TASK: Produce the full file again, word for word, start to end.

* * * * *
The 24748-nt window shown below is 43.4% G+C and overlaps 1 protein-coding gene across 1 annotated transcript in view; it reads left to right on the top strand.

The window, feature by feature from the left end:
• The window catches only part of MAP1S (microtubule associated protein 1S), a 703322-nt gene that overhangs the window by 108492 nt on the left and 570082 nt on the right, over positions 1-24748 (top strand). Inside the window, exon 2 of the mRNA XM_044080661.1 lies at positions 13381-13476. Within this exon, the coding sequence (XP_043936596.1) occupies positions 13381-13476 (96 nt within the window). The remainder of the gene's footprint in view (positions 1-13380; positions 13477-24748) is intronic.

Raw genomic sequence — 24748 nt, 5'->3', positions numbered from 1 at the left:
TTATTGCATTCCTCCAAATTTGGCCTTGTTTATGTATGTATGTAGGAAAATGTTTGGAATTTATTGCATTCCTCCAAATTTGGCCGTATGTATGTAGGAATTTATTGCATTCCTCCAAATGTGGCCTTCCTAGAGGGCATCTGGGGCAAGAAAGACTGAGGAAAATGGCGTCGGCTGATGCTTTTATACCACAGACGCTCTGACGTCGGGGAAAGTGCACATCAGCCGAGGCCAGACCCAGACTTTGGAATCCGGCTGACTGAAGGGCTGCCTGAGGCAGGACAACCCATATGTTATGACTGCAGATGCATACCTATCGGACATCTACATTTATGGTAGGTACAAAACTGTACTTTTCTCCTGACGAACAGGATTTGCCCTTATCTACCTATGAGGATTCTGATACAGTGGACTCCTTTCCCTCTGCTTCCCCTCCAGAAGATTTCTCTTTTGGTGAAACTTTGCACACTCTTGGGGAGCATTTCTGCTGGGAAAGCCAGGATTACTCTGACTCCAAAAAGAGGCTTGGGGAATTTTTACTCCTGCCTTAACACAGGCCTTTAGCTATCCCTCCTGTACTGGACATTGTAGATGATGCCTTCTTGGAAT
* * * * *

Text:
The 24748-nt window shown below is 43.4% G+C and overlaps 1 protein-coding gene across 1 annotated transcript in view; it reads left to right on the top strand.

The window, feature by feature from the left end:
• The window catches only part of MAP1S (microtubule associated protein 1S), a 703322-nt gene that overhangs the window by 108492 nt on the left and 570082 nt on the right, over positions 1-24748 (top strand). Inside the window, exon 2 of the mRNA XM_044080661.1 lies at positions 13381-13476. Within this exon, the coding sequence (XP_043936596.1) occupies positions 13381-13476 (96 nt within the window). The remainder of the gene's footprint in view (positions 1-13380; positions 13477-24748) is intronic.

Raw genomic sequence — 24748 nt, 5'->3', positions numbered from 1 at the left:
TTATTGCATTCCTCCAAATTTGGCCTTGTTTATGTATGTATGTAGGAAAATGTTTGGAATTTATTGCATTCCTCCAAATTTGGCCGTATGTATGTAGGAATTTATTGCATTCCTCCAAATGTGGCCTTCCTAGAGGGCATCTGGGGCAAGAAAGACTGAGGAAAATGGCGTCGGCTGATGCTTTTATACCACAGACGCTCTGACGTCGGGGAAAGTGCACATCAGCCGAGGCCAGACCCAGACTTTGGAATCCGGCTGACTGAAGGGCTGCCTGAGGCAGGACAACCCATATGTTATGACTGCAGATGCATACCTATCGGACATCTACATTTATGGTAGGTACAAAACTGTACTTTTCTCCTGACGAACAGGATTTGCCCTTATCTACCTATGAGGATTCTGATACAGTGGACTCCTTTCCCTCTGCTTCCCCTCCAGAAGATTTCTCTTTTGGTGAAACTTTGCACACTCTTGGGGAGCATTTCTGCTGGGAAAGCCAGGATTACTCTGACTCCAAAAAGAGGCTTGGGGAATTTTTACTCCTGCCTTAACACAGGCCTTTAGCTATCCCTCCTGTACTGGACATTGTAGATGATGCCTTCTTGGAAT